In mathematics, the **interior product** (also known as **interior derivative**, **interior multiplication**, **inner multiplication**, **inner derivative**, **insertion operator**, or **inner derivation**) is a degree −1 (anti)derivation on the exterior algebra of differential forms on a smooth manifold. The interior product, named in opposition to the exterior product, should not be confused with an inner product. The interior product *ι*_{X}*ω* is sometimes written as *X* ⨼ *ω*.^{[1]}

## Definition

The interior product is defined to be the contraction of a differential form with a vector field. Thus if *X* is a vector field on the manifold *M*, then

is the map which sends a *p*-form *ω* to the (*p*−1)-form *ι*_{X}*ω* defined by the property that

for any vector fields *X*_{1}, ..., *X*_{p−1}.

The interior product is the unique antiderivation of degree −1 on the exterior algebra such that on one-forms *α*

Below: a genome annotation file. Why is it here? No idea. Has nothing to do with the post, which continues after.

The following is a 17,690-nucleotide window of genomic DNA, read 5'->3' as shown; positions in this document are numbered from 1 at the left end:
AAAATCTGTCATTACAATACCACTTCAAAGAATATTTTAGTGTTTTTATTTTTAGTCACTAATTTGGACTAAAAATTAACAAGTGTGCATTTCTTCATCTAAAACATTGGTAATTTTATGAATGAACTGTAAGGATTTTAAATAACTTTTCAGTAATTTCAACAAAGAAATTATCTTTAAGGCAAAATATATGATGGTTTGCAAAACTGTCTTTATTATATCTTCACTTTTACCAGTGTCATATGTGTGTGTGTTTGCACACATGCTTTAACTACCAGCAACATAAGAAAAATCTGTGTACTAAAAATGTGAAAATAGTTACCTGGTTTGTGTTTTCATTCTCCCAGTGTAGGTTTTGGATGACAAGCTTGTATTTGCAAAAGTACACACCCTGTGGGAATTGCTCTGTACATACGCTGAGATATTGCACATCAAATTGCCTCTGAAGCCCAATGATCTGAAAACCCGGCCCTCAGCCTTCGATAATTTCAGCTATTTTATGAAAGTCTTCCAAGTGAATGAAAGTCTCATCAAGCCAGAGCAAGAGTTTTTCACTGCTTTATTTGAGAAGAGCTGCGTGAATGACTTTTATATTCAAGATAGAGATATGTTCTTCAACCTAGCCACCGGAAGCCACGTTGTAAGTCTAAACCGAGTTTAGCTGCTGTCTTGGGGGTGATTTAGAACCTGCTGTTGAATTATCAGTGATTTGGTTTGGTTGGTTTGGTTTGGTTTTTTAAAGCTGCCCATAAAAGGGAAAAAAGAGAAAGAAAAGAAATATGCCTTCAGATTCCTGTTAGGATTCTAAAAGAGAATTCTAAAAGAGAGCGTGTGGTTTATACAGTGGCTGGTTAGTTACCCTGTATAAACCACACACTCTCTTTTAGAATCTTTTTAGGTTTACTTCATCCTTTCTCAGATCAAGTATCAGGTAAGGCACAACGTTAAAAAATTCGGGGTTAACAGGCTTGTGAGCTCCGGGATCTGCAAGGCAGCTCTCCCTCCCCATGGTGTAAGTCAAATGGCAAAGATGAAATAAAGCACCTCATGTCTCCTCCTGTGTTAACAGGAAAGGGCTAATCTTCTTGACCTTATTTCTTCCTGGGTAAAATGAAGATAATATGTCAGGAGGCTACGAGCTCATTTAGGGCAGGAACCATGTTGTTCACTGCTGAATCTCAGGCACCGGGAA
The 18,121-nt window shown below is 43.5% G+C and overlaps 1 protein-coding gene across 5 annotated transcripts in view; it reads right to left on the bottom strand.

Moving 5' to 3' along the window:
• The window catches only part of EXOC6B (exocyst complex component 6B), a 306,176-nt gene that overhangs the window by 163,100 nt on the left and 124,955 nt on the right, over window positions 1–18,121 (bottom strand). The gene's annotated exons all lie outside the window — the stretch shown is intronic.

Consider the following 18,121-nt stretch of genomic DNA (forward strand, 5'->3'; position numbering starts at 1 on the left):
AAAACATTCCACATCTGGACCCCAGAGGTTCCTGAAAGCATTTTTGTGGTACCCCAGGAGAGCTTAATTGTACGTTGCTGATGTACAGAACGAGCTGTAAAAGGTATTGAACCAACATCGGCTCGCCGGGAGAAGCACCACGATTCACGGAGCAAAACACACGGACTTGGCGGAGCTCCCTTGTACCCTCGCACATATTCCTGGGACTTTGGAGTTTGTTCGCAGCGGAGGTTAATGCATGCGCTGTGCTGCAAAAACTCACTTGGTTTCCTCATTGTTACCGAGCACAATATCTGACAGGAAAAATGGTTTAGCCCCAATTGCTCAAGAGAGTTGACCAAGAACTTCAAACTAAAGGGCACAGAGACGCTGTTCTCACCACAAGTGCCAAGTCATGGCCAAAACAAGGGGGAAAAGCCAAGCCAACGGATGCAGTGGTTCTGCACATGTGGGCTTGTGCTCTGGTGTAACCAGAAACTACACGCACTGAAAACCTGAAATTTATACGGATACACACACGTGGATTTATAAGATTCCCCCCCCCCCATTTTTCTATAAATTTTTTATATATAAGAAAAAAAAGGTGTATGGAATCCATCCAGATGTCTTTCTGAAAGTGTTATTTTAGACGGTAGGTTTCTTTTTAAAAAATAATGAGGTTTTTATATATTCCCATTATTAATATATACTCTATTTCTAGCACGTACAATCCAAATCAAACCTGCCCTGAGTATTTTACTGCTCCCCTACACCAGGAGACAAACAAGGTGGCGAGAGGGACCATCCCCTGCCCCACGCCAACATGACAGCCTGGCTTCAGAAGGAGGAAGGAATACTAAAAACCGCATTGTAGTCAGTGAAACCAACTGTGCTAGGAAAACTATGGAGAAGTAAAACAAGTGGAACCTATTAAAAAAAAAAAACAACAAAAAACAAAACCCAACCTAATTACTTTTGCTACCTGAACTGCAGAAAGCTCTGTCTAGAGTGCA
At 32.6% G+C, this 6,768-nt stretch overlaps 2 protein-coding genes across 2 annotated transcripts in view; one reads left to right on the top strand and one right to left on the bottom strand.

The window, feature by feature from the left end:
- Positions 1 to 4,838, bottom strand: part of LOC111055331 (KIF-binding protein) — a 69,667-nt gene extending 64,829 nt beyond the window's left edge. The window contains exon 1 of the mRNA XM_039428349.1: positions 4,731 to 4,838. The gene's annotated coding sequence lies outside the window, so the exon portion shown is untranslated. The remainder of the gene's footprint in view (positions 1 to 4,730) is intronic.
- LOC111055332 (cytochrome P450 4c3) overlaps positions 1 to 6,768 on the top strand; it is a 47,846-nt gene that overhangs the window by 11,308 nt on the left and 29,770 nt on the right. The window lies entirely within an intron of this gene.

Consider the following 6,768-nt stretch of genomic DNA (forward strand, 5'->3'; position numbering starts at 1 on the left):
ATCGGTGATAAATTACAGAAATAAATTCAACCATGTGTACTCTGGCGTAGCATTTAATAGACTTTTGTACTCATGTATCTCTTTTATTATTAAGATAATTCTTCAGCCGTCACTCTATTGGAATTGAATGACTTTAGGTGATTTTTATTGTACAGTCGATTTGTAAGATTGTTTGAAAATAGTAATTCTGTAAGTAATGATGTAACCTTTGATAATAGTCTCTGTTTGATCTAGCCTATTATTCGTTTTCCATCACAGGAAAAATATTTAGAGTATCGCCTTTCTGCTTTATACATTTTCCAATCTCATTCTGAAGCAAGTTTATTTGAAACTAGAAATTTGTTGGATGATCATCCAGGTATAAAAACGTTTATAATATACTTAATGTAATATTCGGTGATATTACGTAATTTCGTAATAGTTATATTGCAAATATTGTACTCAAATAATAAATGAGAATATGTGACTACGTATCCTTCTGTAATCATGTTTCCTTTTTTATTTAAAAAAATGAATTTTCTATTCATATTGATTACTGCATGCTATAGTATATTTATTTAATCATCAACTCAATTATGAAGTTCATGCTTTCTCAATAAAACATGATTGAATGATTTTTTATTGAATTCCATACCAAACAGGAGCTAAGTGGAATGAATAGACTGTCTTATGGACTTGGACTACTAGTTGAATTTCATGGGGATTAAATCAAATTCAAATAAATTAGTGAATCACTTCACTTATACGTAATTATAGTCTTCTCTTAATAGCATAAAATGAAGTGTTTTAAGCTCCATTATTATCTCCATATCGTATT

- ,

where ⟨ , ⟩ is the duality pairing between *α* and the vector *X*. Explicitly, if *β* is a *p*-form and *γ* is a q-form, then

The above relation says that the interior product obeys a graded Leibniz rule. An operation satisfying linearity and a Leibniz rule is called a derivation.

## Properties

By antisymmetry of forms,

and so . This may be compared to the exterior derivative *d*, which has the property *d* ∘ *d* = 0.

The interior product relates the exterior derivative and Lie derivative of differential forms by the **Cartan formula** (a.k.a. **Cartan identity**, **Cartan homotopy formula**^{[2]} or **Cartan magic formula**):

This identity defines a duality between the exterior and interior derivatives. Cartan's identity is important in symplectic geometry and general relativity: see moment map.^{[3]} The Cartan homotopy formula is named after Élie Cartan.^{[4]}

The interior product with respect to the commutator of two vector fields , satisfies the identity

## See also

## Notes

**^**The character ⨼ is U+2A3C in Unicode**^**Tu, Sec 20.5.**^**There is another formula called "Cartan formula". See Steenrod algebra.**^***Is "Cartan's magic formula" due to Élie or Henri?*, mathoverflow, 2010-09-21, retrieved 2018-06-25

## References

- Theodore Frankel,
*The Geometry of Physics: An Introduction*; Cambridge University Press, 3rd ed. 2011 - Loring W. Tu,
*An Introduction to Manifolds*, 2e, Springer. 2011. doi:10.1007/978-1-4419-7400-6